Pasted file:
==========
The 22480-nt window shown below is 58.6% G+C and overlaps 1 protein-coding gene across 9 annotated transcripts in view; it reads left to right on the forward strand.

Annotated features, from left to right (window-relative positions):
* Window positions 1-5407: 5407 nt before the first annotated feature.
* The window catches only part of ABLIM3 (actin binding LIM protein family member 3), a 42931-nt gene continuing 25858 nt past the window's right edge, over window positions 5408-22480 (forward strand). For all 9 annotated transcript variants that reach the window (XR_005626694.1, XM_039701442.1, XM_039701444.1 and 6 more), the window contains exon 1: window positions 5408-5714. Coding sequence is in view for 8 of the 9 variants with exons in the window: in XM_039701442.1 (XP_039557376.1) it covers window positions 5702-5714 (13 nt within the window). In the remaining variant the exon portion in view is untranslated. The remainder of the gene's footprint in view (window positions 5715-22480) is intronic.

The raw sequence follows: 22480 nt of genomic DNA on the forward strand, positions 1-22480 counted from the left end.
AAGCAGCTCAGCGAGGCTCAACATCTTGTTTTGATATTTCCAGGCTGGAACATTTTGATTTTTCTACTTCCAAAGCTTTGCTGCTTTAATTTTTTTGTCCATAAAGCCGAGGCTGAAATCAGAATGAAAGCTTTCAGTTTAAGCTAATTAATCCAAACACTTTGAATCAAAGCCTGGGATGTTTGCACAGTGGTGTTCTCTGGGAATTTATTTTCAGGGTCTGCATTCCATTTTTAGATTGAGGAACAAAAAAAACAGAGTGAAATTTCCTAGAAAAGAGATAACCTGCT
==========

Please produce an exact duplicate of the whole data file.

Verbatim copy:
The 22480-nt window shown below is 58.6% G+C and overlaps 1 protein-coding gene across 9 annotated transcripts in view; it reads left to right on the forward strand.

Annotated features, from left to right (window-relative positions):
* Window positions 1-5407: 5407 nt before the first annotated feature.
* The window catches only part of ABLIM3 (actin binding LIM protein family member 3), a 42931-nt gene continuing 25858 nt past the window's right edge, over window positions 5408-22480 (forward strand). For all 9 annotated transcript variants that reach the window (XR_005626694.1, XM_039701442.1, XM_039701444.1 and 6 more), the window contains exon 1: window positions 5408-5714. Coding sequence is in view for 8 of the 9 variants with exons in the window: in XM_039701442.1 (XP_039557376.1) it covers window positions 5702-5714 (13 nt within the window). In the remaining variant the exon portion in view is untranslated. The remainder of the gene's footprint in view (window positions 5715-22480) is intronic.

The raw sequence follows: 22480 nt of genomic DNA on the forward strand, positions 1-22480 counted from the left end.
AAGCAGCTCAGCGAGGCTCAACATCTTGTTTTGATATTTCCAGGCTGGAACATTTTGATTTTTCTACTTCCAAAGCTTTGCTGCTTTAATTTTTTTGTCCATAAAGCCGAGGCTGAAATCAGAATGAAAGCTTTCAGTTTAAGCTAATTAATCCAAACACTTTGAATCAAAGCCTGGGATGTTTGCACAGTGGTGTTCTCTGGGAATTTATTTTCAGGGTCTGCATTCCATTTTTAGATTGAGGAACAAAAAAAACAGAGTGAAATTTCCTAGAAAAGAGATAACCTGCT